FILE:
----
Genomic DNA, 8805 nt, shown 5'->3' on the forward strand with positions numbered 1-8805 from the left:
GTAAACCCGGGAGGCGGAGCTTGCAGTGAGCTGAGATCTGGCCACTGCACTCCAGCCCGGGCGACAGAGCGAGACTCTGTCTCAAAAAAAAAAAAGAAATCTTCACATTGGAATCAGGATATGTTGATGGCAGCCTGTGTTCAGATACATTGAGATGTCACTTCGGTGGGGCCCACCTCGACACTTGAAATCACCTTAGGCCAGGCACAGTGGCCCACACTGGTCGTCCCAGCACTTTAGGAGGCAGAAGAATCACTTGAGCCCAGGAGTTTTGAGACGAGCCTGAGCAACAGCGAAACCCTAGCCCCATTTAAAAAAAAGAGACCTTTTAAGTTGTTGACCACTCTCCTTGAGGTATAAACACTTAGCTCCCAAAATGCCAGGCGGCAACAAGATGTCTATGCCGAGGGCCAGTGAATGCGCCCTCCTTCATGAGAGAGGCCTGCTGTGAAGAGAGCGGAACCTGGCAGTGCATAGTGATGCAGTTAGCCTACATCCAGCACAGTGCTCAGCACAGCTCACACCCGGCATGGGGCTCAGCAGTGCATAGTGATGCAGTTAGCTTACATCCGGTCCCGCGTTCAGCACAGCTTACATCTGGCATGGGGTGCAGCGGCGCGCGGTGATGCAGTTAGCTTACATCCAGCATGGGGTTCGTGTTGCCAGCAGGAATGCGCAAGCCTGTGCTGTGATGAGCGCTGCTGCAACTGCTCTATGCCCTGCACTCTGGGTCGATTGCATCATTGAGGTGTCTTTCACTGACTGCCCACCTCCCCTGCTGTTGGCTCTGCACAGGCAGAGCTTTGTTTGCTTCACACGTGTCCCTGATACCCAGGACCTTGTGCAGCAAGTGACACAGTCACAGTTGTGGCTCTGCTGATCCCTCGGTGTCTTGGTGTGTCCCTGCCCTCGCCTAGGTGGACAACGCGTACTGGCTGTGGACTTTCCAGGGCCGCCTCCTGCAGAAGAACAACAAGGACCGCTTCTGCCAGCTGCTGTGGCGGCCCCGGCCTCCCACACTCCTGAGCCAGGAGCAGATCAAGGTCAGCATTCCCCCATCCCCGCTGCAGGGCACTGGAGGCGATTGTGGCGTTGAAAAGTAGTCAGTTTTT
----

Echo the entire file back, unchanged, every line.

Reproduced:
Genomic DNA, 8805 nt, shown 5'->3' on the forward strand with positions numbered 1-8805 from the left:
GTAAACCCGGGAGGCGGAGCTTGCAGTGAGCTGAGATCTGGCCACTGCACTCCAGCCCGGGCGACAGAGCGAGACTCTGTCTCAAAAAAAAAAAAGAAATCTTCACATTGGAATCAGGATATGTTGATGGCAGCCTGTGTTCAGATACATTGAGATGTCACTTCGGTGGGGCCCACCTCGACACTTGAAATCACCTTAGGCCAGGCACAGTGGCCCACACTGGTCGTCCCAGCACTTTAGGAGGCAGAAGAATCACTTGAGCCCAGGAGTTTTGAGACGAGCCTGAGCAACAGCGAAACCCTAGCCCCATTTAAAAAAAAGAGACCTTTTAAGTTGTTGACCACTCTCCTTGAGGTATAAACACTTAGCTCCCAAAATGCCAGGCGGCAACAAGATGTCTATGCCGAGGGCCAGTGAATGCGCCCTCCTTCATGAGAGAGGCCTGCTGTGAAGAGAGCGGAACCTGGCAGTGCATAGTGATGCAGTTAGCCTACATCCAGCACAGTGCTCAGCACAGCTCACACCCGGCATGGGGCTCAGCAGTGCATAGTGATGCAGTTAGCTTACATCCGGTCCCGCGTTCAGCACAGCTTACATCTGGCATGGGGTGCAGCGGCGCGCGGTGATGCAGTTAGCTTACATCCAGCATGGGGTTCGTGTTGCCAGCAGGAATGCGCAAGCCTGTGCTGTGATGAGCGCTGCTGCAACTGCTCTATGCCCTGCACTCTGGGTCGATTGCATCATTGAGGTGTCTTTCACTGACTGCCCACCTCCCCTGCTGTTGGCTCTGCACAGGCAGAGCTTTGTTTGCTTCACACGTGTCCCTGATACCCAGGACCTTGTGCAGCAAGTGACACAGTCACAGTTGTGGCTCTGCTGATCCCTCGGTGTCTTGGTGTGTCCCTGCCCTCGCCTAGGTGGACAACGCGTACTGGCTGTGGACTTTCCAGGGCCGCCTCCTGCAGAAGAACAACAAGGACCGCTTCTGCCAGCTGCTGTGGCGGCCCCGGCCTCCCACACTCCTGAGCCAGGAGCAGATCAAGGTCAGCATTCCCCCATCCCCGCTGCAGGGCACTGGAGGCGATTGTGGCGTTGAAAAGTAGTCAGTTTTT